It is cheaper to
live extravagantly all your life than to be buried in Recoleta.
common Argentine saying
Susan doesn’t really like graveyards,
so we don’t visit them all that often. I don’t usually
raise a fuss about it since I’m not a graveyard fanatic,
but I do like to wander amidst the bones once in a while. Interestingly,
the people you usually see visiting graveyards run an incredible
gamut, from intellectual-looking, tweed-wearing types to tattooed
kids wearing all black and sporting a variety of painful-looking
piercings. But back to the point, there was no way I was going
to let us miss the legendary Recoleta Cemetery in Buenos Aires.
As I sometimes do, I had purposely avoided
looking at pictures of the cemetery beforehand (see cambodia:
not WAT i expected). So, as we walked towards the gates,
I thought to myself, “Hmm, I’ve seen quite a few cemeteries
and tombs and mausoleums. I’m sure this one ranks near the
top, but it probably won’t blow my socks off.” Um…actually…
yes, it will.
one of many
magnificent "streets" at Recoleta Cemetery
First off, “cemetery” is an understatement;
they should call it something like “city of the dead”
or “the Paris of cemeteries.” There are certainly
cemeteries that occupy more square feet, but I’ve never
seen one as impressive as this. Like a city (of the living), it’s
complete with wide thoroughfares and small alleyways running between
the ominous-looking tombs. The tombs themselves are actually small
buildings, fantastically decorated or imposingly stark. It is
at once amazing and spooky, even in direct sunlight (admittedly,
the shadows were getting fairly long by the time we arrived).
Susan tended to stay in the middle of the “road”
(maximizing the distance between the tombs on either side), but
being fascinated, I slinked along the edges, curiously peering
in to the “lives” of the dead. One of the first tombs
I examined closely revealed a further secret. It was like an iceberg;
most of it was actually underground with a skinny spiral staircase
leading deep into the dark. The above-ground portion is about
15 feet tall, with glass French doors, slightly ajar and covered
with cobwebs, held loosely closed by a chain locked with a big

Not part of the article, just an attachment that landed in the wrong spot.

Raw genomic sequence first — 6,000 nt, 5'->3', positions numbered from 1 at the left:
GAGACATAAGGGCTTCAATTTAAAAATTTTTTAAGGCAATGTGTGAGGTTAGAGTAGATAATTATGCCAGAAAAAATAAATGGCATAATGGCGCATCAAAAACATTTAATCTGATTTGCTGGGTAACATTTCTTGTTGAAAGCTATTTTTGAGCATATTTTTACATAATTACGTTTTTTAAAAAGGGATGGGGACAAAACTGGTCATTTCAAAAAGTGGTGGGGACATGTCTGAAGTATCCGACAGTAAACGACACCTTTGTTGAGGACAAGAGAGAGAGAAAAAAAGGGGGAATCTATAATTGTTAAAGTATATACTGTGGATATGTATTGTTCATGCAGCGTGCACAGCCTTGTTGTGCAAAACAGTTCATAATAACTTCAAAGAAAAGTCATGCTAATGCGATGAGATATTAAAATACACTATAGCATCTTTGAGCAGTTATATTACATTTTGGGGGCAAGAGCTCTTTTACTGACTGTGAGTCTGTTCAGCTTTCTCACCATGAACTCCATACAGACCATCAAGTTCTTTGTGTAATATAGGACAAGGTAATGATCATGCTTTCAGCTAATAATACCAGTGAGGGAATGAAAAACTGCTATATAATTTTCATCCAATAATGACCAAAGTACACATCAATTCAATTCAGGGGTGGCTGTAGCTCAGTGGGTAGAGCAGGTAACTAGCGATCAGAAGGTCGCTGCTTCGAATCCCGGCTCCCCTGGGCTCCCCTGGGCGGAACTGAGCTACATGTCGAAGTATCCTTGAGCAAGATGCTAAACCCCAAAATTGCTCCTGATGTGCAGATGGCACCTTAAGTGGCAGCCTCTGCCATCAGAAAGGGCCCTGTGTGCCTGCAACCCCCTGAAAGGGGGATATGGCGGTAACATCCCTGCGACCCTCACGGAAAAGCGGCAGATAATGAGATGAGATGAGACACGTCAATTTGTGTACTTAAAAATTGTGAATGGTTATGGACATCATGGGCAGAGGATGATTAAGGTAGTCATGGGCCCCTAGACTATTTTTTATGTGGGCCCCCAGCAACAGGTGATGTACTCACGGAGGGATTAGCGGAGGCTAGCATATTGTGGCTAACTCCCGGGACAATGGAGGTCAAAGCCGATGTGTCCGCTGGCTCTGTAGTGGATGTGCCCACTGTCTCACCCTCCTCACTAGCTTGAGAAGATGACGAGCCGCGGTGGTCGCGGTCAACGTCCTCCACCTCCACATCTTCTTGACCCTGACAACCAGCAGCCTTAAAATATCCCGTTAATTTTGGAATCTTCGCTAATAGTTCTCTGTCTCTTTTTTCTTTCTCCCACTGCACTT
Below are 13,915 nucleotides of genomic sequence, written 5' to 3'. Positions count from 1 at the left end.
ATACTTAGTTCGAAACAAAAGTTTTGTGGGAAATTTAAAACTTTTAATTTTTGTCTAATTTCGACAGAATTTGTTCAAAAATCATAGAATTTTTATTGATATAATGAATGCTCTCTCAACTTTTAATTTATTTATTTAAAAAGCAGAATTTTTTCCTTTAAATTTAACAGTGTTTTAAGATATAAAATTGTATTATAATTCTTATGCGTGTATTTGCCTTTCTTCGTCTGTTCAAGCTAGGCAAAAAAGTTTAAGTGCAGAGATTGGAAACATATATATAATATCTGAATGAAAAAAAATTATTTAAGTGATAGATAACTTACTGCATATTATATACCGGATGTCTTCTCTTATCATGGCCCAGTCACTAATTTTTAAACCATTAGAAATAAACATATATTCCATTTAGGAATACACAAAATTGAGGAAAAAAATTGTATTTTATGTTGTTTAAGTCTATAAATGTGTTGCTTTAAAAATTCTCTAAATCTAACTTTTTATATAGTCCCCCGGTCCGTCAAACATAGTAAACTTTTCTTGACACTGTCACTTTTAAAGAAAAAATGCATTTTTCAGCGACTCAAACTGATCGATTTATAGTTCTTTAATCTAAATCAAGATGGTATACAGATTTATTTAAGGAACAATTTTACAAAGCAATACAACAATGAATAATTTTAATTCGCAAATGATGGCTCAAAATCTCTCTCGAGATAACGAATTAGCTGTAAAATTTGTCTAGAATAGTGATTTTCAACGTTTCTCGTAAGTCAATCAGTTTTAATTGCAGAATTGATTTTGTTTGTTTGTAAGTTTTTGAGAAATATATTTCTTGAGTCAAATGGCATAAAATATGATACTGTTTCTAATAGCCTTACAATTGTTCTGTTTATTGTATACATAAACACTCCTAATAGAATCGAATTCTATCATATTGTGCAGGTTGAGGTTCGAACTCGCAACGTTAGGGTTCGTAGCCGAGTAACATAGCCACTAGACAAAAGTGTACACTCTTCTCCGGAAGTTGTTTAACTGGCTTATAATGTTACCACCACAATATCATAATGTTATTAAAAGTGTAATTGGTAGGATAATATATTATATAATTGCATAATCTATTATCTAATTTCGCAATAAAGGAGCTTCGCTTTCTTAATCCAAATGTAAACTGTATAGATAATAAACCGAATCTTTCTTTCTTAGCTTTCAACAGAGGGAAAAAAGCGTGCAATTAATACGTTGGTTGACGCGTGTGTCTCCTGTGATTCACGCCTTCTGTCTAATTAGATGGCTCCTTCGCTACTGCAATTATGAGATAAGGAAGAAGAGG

padlock right out of a Scooby-Doo cartoon. Susan pointed out that
the whole set up looks more like it might be more about keeping
something IN rather than keeping us out. Nice. As I have my head
stuck through the door (where one of the panes is missing) trying
to peer down the stairs, I suddenly feel something brush against
the back of my legs, raising the hairs on my back. Of course,
it’s a jet black cat. No, really, it is.
The cats are actually considered good luck.
Relatives of the deceased leave food for them near the graves.
Nonetheless, this lends an even spookier air to the whole place.
Susan at a
Walking around more, and peeking in to many
more tombs reveals that they are rarely for a single individual,
but instead usually for whole families. Money alone is not enough
to get you into Recoleta; you need an important surname (something
like Arambura, Avellandeda, Martinez de Hoz, or Sarmiento –
none of which sounded all that familiar to us, but obviously they
hold considerable weight). Many important Argentines rest here,
including Eva Peron (also known as Evita, a famous Argentine political
figure – a woman who rose from humble beginnings to become
a famous radio personality, and then wife of the Argentine president).
On a related note, Argentine national figures are honored on the
date of their death (instead of the date of their birth).
A few hours later, finally submitting to the
less and less comfortable looks from my wife (she really was being
a good sport), we took our leave. Back to our apartment, a good
bit smaller than some of these magnificent tombs, but decidely